Data Centers

CIOs must get their infrastructure in order

Though time seems to be in shorter supply than ever before, it's imperative that CIOs focus on their IT infrastructures if they expect to be successful.


By Harris Kern

Due to global competition, business requirements/issues, shrinking IT budgets, and unhappy customers, CIOs have no choice but to focus on getting their infrastructure in order. Let's examine the main obstacles to the effort to make operations cost-effective and methods for overcoming them.

Obstacle 1: Lack of long-term planning
Infrastructures are bending, bleeding, and becoming more costly than ever because everyone’s supporting more disparate systems than ever before. We're spending very little time on implementing key processes. Actually, the organization structure is so far off center that processes would not be effective in this environment anyway.

CIOs everywhere have been focusing on new systems development and deployment because they know that development is where they get the biggest bang for the buck. Also, the quicker new systems are deployed to meet the needs of the business, the easier it is for the CIO to gain peer respect in the short run. Unfortunately, this modus operandi doesn't encourage long-term planning.

What about the long-term effects of continuously adding network information systems? If the new applications don’t fit into the overall IT architecture or don’t have ample bandwidth or adequate support from the DBAs, they don’t work. Believe me, I’ve seen too many examples of well-intended projects going amok because they were created in vacuums without consideration of the infrastructure required to support them.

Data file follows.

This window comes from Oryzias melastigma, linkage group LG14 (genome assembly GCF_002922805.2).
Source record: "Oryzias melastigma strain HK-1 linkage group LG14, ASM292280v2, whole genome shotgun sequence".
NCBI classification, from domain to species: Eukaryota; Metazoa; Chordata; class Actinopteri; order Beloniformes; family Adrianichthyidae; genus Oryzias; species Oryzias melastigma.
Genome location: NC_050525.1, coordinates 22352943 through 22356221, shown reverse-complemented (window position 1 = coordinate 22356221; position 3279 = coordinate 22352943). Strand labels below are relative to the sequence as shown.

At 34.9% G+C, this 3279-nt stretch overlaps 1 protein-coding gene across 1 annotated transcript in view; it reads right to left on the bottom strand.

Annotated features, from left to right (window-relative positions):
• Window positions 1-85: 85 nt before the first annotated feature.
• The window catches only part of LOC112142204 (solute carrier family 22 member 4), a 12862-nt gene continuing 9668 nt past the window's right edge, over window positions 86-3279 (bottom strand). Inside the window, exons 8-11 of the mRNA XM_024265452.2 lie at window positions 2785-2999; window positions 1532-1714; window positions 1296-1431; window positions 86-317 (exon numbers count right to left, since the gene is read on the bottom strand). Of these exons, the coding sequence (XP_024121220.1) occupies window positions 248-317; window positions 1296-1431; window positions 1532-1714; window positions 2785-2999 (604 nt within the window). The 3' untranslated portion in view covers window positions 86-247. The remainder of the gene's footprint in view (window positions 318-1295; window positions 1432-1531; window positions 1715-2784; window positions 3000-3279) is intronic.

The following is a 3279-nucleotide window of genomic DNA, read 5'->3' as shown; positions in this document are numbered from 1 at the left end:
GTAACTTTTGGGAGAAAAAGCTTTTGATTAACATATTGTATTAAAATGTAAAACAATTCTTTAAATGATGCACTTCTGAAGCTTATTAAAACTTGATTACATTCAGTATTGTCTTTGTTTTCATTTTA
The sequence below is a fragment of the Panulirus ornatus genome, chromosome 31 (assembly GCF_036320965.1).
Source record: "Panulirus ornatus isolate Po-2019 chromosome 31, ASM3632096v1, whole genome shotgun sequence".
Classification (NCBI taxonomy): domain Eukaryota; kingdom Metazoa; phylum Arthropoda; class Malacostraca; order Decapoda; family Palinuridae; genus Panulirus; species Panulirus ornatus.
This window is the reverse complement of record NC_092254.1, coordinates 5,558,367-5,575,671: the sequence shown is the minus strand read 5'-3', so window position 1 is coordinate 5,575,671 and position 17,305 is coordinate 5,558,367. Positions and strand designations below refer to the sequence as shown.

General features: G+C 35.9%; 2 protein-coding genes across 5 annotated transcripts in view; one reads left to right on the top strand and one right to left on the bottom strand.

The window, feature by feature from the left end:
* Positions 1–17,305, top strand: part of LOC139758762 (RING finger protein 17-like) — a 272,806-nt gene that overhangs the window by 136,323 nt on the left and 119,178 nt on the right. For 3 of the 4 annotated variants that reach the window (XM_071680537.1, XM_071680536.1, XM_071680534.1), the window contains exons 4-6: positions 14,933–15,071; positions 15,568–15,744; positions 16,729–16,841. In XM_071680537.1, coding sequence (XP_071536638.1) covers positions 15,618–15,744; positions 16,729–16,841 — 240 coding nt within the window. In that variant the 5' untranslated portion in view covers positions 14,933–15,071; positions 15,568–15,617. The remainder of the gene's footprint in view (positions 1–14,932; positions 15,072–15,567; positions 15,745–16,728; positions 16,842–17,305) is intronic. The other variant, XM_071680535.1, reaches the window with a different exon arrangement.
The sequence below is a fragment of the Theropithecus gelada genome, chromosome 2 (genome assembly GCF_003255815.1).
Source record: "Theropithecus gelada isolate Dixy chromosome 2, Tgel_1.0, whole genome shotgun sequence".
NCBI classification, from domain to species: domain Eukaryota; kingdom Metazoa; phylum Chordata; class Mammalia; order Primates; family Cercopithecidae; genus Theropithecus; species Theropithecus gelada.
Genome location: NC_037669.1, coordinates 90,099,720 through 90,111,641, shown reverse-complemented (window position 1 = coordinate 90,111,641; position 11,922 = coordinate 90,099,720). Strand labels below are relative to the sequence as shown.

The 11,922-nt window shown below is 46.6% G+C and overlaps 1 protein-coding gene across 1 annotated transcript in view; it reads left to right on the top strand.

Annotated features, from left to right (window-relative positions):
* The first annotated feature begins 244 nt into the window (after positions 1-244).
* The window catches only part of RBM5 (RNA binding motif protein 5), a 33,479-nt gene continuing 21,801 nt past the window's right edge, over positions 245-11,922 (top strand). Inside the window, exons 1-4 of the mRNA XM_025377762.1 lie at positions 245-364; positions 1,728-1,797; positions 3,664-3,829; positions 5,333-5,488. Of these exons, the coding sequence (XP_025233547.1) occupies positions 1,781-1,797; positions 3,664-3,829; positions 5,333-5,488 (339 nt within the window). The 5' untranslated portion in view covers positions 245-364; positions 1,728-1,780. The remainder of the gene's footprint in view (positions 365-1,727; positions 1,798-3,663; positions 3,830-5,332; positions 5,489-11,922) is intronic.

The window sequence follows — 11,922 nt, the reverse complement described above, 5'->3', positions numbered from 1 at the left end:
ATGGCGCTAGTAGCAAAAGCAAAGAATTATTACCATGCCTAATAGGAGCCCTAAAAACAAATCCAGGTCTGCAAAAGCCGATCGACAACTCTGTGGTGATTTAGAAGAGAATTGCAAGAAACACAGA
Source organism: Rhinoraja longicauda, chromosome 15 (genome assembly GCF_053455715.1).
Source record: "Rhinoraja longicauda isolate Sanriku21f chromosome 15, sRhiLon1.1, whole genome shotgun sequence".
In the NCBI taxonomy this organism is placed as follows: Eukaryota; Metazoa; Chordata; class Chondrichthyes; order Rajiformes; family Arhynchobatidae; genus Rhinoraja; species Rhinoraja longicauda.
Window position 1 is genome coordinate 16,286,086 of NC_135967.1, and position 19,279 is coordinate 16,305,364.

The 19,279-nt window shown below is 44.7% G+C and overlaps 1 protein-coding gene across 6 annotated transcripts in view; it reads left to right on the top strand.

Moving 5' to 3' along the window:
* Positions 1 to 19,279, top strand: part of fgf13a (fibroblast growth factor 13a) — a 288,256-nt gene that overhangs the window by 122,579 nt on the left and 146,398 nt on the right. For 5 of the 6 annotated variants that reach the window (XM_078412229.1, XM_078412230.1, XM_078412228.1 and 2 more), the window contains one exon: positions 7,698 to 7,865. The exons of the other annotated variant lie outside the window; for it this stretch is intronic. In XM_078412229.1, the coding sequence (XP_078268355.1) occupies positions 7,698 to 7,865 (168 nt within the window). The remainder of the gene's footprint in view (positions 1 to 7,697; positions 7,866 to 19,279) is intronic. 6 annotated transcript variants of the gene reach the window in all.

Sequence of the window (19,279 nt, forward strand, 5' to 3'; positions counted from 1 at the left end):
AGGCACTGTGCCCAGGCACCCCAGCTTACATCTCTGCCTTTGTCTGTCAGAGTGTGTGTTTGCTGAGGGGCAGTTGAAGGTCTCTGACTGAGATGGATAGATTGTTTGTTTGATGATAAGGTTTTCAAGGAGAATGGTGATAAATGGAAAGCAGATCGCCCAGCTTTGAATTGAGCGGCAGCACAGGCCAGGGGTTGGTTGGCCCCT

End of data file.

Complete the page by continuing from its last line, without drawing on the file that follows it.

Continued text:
Obstacle 2: Executives out of touch with their infrastructure
Things are desperately out of control with the IT infrastructure. The problem is that executive management is overloaded, but now it’s become a crisis.

As a first step in fixing this, CIOs need to dedicate a few days to understanding the issues their organizations are facing. Spend some time in the trenches with your technical staff, not management, to get the true picture. It will be a wakeup call that you’ll never forget.

Establish metrics
As a CIO, you have to establish a set of common metrics to judge how well the organization is meeting its daily, short-term, and long-term objectives. With common metrics, everyone in the organization will speak the same lingo. Think about the data centers of the 1960s and 1970s. Typically, the data center was one location where everyone worked together.

Today, with applications development staffs scattered around the world, the data center has become a compendium of different data centers, and executives are not located together. It’s no wonder that people are out of touch with one another—and that executives are so easily out of touch with their organizations. The point is for everyone to be in touch with what’s happening and to have up-to-the-minute news and measurements for performance so that management can be proactive, not reactive.